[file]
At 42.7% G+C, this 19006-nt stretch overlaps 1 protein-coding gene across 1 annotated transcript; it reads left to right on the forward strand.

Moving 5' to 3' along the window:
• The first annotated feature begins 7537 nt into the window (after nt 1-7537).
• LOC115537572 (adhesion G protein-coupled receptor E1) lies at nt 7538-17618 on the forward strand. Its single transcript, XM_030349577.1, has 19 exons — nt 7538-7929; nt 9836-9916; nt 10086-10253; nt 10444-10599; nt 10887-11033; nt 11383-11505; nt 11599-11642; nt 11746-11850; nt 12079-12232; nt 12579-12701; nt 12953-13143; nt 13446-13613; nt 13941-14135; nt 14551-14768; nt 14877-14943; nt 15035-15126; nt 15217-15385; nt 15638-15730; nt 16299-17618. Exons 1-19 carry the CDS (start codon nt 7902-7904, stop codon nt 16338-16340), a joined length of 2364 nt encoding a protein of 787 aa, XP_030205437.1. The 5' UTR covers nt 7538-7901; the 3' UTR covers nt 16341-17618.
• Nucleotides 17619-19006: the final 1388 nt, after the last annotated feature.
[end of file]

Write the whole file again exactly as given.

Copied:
At 42.7% G+C, this 19006-nt stretch overlaps 1 protein-coding gene across 1 annotated transcript; it reads left to right on the forward strand.

Moving 5' to 3' along the window:
• The first annotated feature begins 7537 nt into the window (after nt 1-7537).
• LOC115537572 (adhesion G protein-coupled receptor E1) lies at nt 7538-17618 on the forward strand. Its single transcript, XM_030349577.1, has 19 exons — nt 7538-7929; nt 9836-9916; nt 10086-10253; nt 10444-10599; nt 10887-11033; nt 11383-11505; nt 11599-11642; nt 11746-11850; nt 12079-12232; nt 12579-12701; nt 12953-13143; nt 13446-13613; nt 13941-14135; nt 14551-14768; nt 14877-14943; nt 15035-15126; nt 15217-15385; nt 15638-15730; nt 16299-17618. Exons 1-19 carry the CDS (start codon nt 7902-7904, stop codon nt 16338-16340), a joined length of 2364 nt encoding a protein of 787 aa, XP_030205437.1. The 5' UTR covers nt 7538-7901; the 3' UTR covers nt 16341-17618.
• Nucleotides 17619-19006: the final 1388 nt, after the last annotated feature.